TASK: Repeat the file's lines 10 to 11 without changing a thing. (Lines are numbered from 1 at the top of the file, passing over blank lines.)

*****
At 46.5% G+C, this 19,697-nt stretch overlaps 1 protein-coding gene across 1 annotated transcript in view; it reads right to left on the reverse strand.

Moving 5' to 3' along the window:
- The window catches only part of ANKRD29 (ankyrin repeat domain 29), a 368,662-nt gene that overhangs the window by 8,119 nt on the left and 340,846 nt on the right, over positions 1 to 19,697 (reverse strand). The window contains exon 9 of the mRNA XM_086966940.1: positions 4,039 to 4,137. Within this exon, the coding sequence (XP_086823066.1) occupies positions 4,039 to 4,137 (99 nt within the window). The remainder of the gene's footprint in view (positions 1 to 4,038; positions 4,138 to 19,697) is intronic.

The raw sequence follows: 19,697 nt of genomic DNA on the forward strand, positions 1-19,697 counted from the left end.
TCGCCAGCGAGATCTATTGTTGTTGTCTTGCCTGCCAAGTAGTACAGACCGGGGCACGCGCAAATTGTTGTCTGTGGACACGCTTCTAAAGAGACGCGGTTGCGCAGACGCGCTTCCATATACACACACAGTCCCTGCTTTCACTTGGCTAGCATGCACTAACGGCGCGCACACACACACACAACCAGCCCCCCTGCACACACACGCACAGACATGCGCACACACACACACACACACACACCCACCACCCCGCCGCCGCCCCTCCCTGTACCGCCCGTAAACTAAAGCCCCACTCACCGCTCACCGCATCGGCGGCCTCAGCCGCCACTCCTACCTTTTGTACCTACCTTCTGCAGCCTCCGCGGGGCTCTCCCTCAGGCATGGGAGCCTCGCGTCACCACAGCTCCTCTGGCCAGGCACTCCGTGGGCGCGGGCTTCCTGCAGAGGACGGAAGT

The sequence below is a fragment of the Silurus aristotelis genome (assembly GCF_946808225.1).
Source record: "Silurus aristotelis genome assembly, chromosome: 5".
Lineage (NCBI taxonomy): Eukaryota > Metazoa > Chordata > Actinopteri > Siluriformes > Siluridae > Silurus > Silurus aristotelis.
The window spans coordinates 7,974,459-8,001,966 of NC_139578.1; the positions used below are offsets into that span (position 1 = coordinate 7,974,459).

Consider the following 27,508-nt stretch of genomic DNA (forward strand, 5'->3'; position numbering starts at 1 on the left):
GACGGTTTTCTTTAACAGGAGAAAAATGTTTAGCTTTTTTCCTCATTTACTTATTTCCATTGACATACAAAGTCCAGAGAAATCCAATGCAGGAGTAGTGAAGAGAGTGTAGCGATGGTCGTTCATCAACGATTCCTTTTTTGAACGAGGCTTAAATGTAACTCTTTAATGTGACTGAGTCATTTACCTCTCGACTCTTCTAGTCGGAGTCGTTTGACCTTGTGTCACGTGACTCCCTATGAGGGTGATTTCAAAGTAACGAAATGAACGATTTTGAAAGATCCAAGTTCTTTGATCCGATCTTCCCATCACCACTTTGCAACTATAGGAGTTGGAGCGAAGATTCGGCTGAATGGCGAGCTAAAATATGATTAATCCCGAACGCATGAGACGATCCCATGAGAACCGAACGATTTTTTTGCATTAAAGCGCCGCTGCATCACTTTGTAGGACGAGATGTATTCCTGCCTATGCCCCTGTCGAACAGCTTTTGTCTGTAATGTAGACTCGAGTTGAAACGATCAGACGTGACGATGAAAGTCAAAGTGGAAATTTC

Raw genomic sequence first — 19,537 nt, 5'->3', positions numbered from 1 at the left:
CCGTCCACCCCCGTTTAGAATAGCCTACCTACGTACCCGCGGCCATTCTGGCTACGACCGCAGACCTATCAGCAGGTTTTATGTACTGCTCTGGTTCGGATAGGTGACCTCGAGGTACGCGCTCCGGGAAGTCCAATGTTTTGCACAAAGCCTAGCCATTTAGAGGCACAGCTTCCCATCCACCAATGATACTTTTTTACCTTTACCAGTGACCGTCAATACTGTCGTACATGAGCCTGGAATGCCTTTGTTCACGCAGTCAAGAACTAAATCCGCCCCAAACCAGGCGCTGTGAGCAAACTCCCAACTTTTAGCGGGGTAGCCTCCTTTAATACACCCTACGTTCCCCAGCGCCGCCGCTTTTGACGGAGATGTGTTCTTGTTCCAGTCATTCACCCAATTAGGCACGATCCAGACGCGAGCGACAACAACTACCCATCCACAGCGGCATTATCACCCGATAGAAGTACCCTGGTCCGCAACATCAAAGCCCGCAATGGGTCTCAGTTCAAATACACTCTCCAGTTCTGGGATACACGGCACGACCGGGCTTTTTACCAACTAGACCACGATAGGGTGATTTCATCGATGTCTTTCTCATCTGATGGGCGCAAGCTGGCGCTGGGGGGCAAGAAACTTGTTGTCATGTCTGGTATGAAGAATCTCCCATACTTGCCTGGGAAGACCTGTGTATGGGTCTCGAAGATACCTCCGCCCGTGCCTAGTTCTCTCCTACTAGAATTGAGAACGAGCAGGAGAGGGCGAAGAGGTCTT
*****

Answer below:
Consider the following 27,508-nt stretch of genomic DNA (forward strand, 5'->3'; position numbering starts at 1 on the left):
GACGGTTTTCTTTAACAGGAGAAAAATGTTTAGCTTTTTTCCTCATTTACTTATTTCCATTGACATACAAAGTCCAGAGAAATCCAATGCAGGAGTAGTGAAGAGAGTGTAGCGATGGTCGTTCATCAACGATTCCTTTTTTGAACGAGGCTTAAATGTAACTCTTTAATGTGACTGAGTCATTTACCTCTCGACTCTTCTAGTCGGAGTCGTTTGACCTTGTGTCACGTGACTCCCTATGAGGGTGATTTCAAAGTAACGAAATGAACGATTTTGAAAGATCCAAGTTCTTTGATCCGATCTTCCCATCACCACTTTGCAACTATAGGAGTTGGAGCGAAGATTCGGCTGAATGGCGAGCTAAAATATGATTAATCCCGAACGCATGAGACGATCCCATGAGAACCGAACGATTTTTTTGCATTAAAGCGCCGCTGCATCACTTTGTAGGACGAGATGTATTCCTGCCTATGCCCCTGTCGAACAGCTTTTGTCTGTAATGTAGACTCGAGTTGAAACGATCAGACGTGACGATGAAAGTCAAAGTGGAAATTTC